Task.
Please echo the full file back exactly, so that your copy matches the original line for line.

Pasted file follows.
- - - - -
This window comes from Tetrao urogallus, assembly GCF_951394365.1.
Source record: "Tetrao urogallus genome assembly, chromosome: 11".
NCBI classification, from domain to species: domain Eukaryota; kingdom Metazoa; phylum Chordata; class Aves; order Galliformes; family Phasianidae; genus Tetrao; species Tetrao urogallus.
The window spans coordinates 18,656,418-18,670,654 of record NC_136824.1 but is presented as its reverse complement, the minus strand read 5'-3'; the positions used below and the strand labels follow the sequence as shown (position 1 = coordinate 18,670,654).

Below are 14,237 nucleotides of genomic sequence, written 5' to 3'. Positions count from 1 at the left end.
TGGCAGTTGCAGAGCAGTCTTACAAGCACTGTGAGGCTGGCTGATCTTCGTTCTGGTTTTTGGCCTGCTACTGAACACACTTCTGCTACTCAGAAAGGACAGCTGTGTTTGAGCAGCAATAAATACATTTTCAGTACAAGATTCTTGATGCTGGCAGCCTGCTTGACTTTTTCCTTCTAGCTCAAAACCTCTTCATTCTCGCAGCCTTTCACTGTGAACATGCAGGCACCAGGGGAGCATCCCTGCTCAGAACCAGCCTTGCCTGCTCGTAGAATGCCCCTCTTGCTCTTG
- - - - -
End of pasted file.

This window comes from Tetrao urogallus, assembly GCF_951394365.1.
Source record: "Tetrao urogallus genome assembly, chromosome: 11".
NCBI classification, from domain to species: domain Eukaryota; kingdom Metazoa; phylum Chordata; class Aves; order Galliformes; family Phasianidae; genus Tetrao; species Tetrao urogallus.
The window spans coordinates 18,656,418-18,670,654 of record NC_136824.1 but is presented as its reverse complement, the minus strand read 5'-3'; the positions used below and the strand labels follow the sequence as shown (position 1 = coordinate 18,670,654).

Below are 14,237 nucleotides of genomic sequence, written 5' to 3'. Positions count from 1 at the left end.
TGGCAGTTGCAGAGCAGTCTTACAAGCACTGTGAGGCTGGCTGATCTTCGTTCTGGTTTTTGGCCTGCTACTGAACACACTTCTGCTACTCAGAAAGGACAGCTGTGTTTGAGCAGCAATAAATACATTTTCAGTACAAGATTCTTGATGCTGGCAGCCTGCTTGACTTTTTCCTTCTAGCTCAAAACCTCTTCATTCTCGCAGCCTTTCACTGTGAACATGCAGGCACCAGGGGAGCATCCCTGCTCAGAACCAGCCTTGCCTGCTCGTAGAATGCCCCTCTTGCTCTTG